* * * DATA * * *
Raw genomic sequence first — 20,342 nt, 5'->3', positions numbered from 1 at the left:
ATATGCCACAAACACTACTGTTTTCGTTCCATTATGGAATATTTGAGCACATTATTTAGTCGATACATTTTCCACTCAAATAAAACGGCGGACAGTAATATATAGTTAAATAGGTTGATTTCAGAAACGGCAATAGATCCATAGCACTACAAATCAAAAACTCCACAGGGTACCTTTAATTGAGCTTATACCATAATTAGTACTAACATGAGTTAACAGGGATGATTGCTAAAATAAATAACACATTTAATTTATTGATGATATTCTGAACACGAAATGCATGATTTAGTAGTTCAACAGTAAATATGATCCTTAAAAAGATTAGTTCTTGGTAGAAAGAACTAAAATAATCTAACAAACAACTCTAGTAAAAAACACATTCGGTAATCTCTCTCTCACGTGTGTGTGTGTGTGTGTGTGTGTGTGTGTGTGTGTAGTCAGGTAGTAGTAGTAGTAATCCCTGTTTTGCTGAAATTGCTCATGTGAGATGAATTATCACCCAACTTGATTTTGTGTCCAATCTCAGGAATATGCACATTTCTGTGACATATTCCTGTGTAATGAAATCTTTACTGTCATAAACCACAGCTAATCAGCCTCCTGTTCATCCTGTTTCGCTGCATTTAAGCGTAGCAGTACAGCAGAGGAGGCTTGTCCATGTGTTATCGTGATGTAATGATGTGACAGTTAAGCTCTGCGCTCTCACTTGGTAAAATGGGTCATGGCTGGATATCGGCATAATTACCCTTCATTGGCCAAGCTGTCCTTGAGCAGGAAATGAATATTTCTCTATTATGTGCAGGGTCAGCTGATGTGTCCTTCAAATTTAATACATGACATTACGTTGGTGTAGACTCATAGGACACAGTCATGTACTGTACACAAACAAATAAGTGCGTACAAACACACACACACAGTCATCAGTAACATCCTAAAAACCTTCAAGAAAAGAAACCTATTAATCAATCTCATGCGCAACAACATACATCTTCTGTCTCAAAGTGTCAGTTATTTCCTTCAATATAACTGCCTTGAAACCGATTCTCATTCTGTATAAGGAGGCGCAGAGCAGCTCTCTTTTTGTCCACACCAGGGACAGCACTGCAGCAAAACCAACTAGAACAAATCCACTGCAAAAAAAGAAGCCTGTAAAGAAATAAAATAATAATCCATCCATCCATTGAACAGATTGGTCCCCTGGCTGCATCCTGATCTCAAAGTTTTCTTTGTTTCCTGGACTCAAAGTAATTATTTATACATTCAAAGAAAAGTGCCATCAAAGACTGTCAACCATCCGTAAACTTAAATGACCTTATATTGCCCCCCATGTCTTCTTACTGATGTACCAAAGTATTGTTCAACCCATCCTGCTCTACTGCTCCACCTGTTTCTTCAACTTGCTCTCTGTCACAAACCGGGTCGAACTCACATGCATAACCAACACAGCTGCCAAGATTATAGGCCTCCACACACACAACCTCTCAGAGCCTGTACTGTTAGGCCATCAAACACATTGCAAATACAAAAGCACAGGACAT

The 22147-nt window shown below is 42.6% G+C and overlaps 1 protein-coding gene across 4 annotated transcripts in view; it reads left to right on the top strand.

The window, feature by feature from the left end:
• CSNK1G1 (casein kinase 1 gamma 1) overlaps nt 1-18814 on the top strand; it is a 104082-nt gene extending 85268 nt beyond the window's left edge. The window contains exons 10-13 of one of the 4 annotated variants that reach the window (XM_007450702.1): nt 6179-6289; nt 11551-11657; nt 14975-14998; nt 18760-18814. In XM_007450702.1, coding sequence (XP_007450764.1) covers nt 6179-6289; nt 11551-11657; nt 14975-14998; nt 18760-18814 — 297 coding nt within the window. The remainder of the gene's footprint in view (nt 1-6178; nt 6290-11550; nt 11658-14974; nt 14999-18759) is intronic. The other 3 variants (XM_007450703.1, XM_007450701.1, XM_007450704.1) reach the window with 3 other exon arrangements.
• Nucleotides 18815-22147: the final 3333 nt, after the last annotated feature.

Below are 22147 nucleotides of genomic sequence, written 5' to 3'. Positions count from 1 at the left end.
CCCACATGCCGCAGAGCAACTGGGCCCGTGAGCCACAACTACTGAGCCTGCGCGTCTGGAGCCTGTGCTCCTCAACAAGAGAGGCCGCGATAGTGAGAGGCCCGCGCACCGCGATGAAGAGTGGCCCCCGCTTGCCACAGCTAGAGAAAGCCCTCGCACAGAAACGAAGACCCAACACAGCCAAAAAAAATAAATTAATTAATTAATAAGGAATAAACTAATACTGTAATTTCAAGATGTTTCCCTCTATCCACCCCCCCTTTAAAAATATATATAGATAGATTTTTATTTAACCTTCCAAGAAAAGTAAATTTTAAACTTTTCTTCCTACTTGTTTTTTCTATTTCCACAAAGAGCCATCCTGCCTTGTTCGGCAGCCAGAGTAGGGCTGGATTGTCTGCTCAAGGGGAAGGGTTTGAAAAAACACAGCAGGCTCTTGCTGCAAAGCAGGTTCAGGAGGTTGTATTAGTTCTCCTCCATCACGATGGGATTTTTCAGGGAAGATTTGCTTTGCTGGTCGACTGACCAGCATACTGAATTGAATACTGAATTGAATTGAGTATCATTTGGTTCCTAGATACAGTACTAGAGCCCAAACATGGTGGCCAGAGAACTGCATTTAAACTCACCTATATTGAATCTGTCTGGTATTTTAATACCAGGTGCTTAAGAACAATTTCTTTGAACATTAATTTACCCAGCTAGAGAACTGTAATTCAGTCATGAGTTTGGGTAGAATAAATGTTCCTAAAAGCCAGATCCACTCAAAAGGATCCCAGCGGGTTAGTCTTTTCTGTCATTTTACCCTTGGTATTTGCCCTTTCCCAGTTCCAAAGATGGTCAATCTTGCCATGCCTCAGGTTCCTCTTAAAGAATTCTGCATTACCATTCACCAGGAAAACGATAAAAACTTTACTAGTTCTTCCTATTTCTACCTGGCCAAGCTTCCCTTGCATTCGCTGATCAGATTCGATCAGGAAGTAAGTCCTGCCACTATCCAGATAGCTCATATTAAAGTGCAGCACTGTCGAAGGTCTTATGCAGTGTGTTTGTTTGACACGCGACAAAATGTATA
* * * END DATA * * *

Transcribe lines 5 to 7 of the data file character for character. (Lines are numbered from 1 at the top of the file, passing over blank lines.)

• CSNK1G1 (casein kinase 1 gamma 1) overlaps nt 1-18814 on the top strand; it is a 104082-nt gene extending 85268 nt beyond the window's left edge. The window contains exons 10-13 of one of the 4 annotated variants that reach the window (XM_007450702.1): nt 6179-6289; nt 11551-11657; nt 14975-14998; nt 18760-18814. In XM_007450702.1, coding sequence (XP_007450764.1) covers nt 6179-6289; nt 11551-11657; nt 14975-14998; nt 18760-18814 — 297 coding nt within the window. The remainder of the gene's footprint in view (nt 1-6178; nt 6290-11550; nt 11658-14974; nt 14999-18759) is intronic. The other 3 variants (XM_007450703.1, XM_007450701.1, XM_007450704.1) reach the window with 3 other exon arrangements.
• Nucleotides 18815-22147: the final 3333 nt, after the last annotated feature.

Below are 22147 nucleotides of genomic sequence, written 5' to 3'. Positions count from 1 at the left end.